When a jury announced on April 29, 1992, that four Los Angeles police officers had been acquitted of assault with a deadly weapon in the beating of an unarmed Black man named Rodney King, America was shocked. In Los Angeles, the news sparked a five-day rebellion.
More than 10,000 National Guardsmen and 2,000 federal troops were deployed to quell what morphed into the most destructive urban rebellion in the city since 1965. More than 50 people died, more than 2,000 were injured, and damage to area buildings came with costs totaling about $1 billion.
After all, there was video of what happened, filmed by a bystander named George Holliday. It showed the police beating Rodney King some 50 times with batons and shooting him with tasers. On May 1, President George H.W. Bush addressed the nation, saying he and First Lady Barbara Bush were “stunned,” as “it was hard to understand how the verdict could possibly square with the video.” As the historian Elizabeth Hinton writes in America On Fire: The Untold History of Police Violence, “This was the first viral video of police brutality.”
One the 30th anniversary of the acquittal and the rebellion, video footage of police brutality is still driving the national conversation—from Darnella Frazier’s video of a white police officer murdering George Floyd by kneeling on his neck in May 2020, to the more recent video of a white police officer shooting Patrick Lyoya in the back of his head in April 2022. Experts on policing tell TIME that while changes were made to improve oversight of the LAPD following the acquittal, the biggest legacy of the uprisings was in the way the video helped open white Americans’ eyes to police brutality and to the challenges that African Americans can face with police. But that awareness has not always translated to action.
“In 1992, I think people that had not directly experienced police violence saw something that shocked them; I think communities that were used to police violence were like, ‘thank God someone finally understands what’s happening,’” says Aaron Roussell, sociologist and author of The Limits of Community Policing: Civilian Power and Police Accountability in Black and Brown Los Angeles. “But I don’t know that the promise of that has been borne out.”
Following the rebellion in Los Angeles, there were efforts to reform the leadership of the LAPD. In June 1992, Los Angeles voters approved a ballot measure that limited their police chief to two five-year terms, compared to life tenure they had before. Then-police chief Daryl Gates was ousted and Philadelphia Police Chief Willie Williams came to run the Los Angeles Police Department, becoming the city’s first Black police chief.
“One of the complaints was that the LAPD and the Chief of Police had garnered so much power in the city and the ability to be insulated from oversight, because there’s no real way to oversee the chief because they can’t be fired,” says Max Felker-Kantor, historian and author of Policing Los Angeles.
The ballot measure also added civilians to the “board of rights” panels that could hold disciplinary hearings when complaints were made against an officer. Previously, it was only police officers on these kinds of panels, so they were essentially policing themselves.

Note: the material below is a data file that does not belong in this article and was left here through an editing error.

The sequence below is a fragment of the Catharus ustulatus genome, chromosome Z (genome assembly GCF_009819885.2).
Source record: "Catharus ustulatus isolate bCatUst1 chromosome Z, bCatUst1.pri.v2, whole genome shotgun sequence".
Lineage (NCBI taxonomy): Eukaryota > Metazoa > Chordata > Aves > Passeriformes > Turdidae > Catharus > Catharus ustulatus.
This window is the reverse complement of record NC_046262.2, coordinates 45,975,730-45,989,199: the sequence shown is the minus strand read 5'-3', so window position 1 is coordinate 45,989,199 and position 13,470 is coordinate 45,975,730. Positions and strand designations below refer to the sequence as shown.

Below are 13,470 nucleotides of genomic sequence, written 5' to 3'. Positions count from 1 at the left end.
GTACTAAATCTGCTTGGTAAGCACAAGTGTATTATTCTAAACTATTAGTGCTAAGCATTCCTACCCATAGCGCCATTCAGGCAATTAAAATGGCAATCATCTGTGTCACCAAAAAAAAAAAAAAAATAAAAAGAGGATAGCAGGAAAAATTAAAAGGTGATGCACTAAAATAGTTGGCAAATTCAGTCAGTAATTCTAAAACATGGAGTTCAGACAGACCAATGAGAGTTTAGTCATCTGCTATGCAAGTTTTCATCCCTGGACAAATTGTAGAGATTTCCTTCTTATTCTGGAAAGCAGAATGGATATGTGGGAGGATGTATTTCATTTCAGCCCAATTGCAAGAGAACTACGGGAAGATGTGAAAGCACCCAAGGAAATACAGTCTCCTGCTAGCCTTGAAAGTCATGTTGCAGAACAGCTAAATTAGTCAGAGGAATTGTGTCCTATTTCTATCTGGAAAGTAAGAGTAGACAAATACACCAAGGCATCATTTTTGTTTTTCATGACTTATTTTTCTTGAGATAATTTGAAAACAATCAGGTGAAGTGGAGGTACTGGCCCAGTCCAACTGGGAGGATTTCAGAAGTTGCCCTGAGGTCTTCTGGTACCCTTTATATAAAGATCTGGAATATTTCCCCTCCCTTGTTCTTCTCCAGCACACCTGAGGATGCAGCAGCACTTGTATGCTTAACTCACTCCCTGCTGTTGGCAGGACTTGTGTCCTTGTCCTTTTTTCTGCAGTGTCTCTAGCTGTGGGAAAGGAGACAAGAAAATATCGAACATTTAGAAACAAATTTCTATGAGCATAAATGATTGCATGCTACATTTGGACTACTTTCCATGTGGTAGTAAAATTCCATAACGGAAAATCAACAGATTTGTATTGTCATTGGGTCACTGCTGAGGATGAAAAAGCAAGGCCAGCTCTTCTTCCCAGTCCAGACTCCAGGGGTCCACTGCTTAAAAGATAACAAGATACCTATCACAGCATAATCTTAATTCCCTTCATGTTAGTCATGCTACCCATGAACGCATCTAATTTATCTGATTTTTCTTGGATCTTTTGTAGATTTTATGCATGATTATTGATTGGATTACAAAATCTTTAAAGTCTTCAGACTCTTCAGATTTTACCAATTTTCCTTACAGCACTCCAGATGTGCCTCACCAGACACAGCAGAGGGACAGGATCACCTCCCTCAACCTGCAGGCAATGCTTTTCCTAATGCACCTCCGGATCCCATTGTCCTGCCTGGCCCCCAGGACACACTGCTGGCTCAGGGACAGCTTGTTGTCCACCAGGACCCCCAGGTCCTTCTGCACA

But it would take another scandal for the Los Angeles Police Department to undergo its most significant reform. In the late 1990s, an investigation exposed corruption in the department’s anti-gang unit, from excessive use of force to stealing drugs from an evidence room, so in 2000, the Los Angeles Police Department agreed to enter into a consent decree with the department of justice, allowing for a federal judge to oversee its activities in what the Harvard Kennedy School called “one of the most ambitious experiments in police reform ever attempted in an American city.” Changes included quarterly discipline reports and a database tracking each officers’ use of force and civilian complaints to serve as an early warning system for risky behavior.
Activists in Los Angeles say that the increase in attention to policing did not come with an increase in resources to help the impoverished South Central Los Angeles neighborhood rebuild after the rebellion, from school funding to health care. In fact, an organization called Rebuild LA, which formed shortly after the uprising in May 1992, invested less than $400 million in a revitalization project that experts estimated would cost $4-6 billion to do properly, according to Hinton’s America on Fire.
“Reforms didn’t go far enough,” says Melina Abdullah, co-founder of the L.A. chapter of Black Lives Matter. “[In 1992,] you see pushes on the ground for investment in resources, like jobs in South Central Los Angeles. And unfortunately, we wound up with an expanded police [force] that now gets more money, under the guise of training, than we do real investment in the community.”
“The changes that resulted, while important, did not actually question or address the role of the police in the city,” says Kantor. “There’s some changes in oversight, but not entirely; it didn’t really ask those fundamental questions about what the police do [and] why. Those are the questions that came up post George Floyd.”
The difficulty of answering those questions was something TIME foresaw three decades ago, when the magazine featured King’s famous plea—”Can we all get along?”—on the cover of the May 11, 1992, issue. “As appalling as the carnage was, it seemed to signal something worse: a final loss of faith by black Americans in the fairness of the criminal-justice system and hence in the rule of law itself,” the magazine reported. “It will be easier to clean up the rubble than to heal the mistrust and anger that caused it.”
Correction, April 29
The original version of this story misstated the last name of scholar Aaron Roussell. It’s Roussell not Rousell.
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